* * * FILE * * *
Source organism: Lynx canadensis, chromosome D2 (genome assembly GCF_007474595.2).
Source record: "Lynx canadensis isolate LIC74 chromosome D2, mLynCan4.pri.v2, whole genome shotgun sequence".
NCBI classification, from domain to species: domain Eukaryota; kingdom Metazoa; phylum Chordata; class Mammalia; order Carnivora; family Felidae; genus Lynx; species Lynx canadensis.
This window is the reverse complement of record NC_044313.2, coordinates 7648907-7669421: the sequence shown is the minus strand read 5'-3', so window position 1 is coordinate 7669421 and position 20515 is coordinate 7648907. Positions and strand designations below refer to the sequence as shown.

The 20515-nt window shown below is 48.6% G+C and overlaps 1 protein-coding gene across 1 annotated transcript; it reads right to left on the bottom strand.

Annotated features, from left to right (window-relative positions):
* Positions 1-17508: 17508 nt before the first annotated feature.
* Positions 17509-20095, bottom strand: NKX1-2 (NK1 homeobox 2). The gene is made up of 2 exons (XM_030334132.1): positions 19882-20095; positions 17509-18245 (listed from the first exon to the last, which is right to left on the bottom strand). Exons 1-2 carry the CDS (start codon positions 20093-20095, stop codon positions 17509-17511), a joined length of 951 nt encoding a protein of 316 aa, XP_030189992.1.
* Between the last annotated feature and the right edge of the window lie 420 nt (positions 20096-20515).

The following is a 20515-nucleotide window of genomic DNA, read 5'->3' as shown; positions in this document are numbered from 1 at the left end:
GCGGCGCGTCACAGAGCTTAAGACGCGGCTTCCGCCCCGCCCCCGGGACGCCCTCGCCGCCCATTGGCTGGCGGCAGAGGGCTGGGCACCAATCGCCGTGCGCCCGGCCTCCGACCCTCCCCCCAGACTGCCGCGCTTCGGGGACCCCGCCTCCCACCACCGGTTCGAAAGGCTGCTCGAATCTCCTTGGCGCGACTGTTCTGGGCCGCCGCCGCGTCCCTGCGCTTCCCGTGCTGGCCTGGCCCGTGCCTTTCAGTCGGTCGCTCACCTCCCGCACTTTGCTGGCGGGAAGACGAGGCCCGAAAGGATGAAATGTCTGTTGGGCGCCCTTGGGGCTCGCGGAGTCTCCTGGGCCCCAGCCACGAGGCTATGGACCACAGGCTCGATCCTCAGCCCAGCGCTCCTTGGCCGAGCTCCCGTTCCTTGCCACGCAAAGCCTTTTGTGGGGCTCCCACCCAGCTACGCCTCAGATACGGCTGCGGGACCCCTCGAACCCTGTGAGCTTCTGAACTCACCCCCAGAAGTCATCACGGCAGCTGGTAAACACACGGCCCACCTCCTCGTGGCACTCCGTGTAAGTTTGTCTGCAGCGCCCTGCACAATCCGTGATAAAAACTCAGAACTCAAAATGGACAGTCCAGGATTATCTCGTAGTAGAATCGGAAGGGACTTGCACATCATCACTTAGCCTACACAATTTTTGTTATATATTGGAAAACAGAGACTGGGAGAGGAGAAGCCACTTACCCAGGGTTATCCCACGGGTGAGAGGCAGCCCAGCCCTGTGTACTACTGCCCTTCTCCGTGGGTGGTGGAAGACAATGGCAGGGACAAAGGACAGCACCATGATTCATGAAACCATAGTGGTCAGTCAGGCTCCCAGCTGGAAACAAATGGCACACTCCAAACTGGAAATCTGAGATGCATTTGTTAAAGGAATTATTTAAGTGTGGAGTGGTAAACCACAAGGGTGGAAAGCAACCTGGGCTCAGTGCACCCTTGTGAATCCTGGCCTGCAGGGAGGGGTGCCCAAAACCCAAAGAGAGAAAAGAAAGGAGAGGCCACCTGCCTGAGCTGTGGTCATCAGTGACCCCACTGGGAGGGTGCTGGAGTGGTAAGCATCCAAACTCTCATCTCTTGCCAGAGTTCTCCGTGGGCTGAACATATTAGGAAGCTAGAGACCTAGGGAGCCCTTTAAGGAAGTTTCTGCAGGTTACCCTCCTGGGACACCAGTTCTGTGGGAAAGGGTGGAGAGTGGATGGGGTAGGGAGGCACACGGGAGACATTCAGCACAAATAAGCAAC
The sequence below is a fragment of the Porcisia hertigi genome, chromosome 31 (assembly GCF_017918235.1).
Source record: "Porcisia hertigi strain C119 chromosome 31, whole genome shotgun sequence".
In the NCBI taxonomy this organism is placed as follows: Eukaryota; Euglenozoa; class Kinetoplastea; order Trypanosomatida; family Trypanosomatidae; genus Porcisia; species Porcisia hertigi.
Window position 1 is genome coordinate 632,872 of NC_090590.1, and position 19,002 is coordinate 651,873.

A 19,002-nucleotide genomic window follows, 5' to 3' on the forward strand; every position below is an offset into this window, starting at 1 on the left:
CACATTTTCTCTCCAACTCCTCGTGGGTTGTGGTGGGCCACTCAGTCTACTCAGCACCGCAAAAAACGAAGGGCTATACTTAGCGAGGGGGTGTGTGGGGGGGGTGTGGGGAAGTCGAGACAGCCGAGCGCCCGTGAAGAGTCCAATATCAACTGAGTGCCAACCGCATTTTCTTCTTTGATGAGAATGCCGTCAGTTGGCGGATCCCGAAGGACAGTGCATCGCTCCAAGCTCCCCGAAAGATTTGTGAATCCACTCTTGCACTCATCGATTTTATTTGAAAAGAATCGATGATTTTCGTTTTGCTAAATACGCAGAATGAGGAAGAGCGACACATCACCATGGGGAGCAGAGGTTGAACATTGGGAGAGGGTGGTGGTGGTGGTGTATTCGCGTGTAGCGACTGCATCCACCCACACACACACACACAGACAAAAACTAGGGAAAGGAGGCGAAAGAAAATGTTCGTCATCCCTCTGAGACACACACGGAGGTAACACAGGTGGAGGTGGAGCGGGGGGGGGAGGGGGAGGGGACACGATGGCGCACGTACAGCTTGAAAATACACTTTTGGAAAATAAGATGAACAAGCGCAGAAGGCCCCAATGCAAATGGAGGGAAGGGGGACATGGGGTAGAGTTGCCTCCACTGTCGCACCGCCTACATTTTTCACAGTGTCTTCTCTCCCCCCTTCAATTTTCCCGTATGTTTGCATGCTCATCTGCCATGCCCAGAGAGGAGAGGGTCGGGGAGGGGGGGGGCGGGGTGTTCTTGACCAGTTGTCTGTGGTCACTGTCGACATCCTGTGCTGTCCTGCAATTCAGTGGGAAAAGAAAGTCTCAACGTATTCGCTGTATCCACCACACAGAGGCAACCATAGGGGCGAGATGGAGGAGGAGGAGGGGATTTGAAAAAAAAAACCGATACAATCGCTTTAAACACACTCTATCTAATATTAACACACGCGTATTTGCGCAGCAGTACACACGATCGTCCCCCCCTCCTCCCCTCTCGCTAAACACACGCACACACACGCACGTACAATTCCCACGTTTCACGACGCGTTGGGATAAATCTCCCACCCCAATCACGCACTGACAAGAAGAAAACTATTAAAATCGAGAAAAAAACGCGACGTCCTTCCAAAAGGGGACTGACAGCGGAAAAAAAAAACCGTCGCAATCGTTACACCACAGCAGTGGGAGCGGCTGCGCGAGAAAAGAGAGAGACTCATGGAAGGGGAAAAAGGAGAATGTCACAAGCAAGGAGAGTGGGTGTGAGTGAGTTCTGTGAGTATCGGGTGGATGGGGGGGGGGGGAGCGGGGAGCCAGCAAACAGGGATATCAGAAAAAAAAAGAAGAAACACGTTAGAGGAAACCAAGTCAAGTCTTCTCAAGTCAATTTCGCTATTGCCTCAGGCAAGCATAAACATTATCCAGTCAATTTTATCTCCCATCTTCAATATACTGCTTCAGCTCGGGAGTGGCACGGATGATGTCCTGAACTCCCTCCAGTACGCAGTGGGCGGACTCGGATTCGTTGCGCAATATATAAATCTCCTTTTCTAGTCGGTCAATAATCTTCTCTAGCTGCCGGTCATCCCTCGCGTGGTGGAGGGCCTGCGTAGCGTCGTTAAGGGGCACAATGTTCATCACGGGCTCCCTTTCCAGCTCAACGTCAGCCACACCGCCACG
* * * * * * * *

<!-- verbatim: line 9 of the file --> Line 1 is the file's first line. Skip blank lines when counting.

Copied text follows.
* Between the last annotated feature and the right edge of the window lie 420 nt (positions 20096-20515).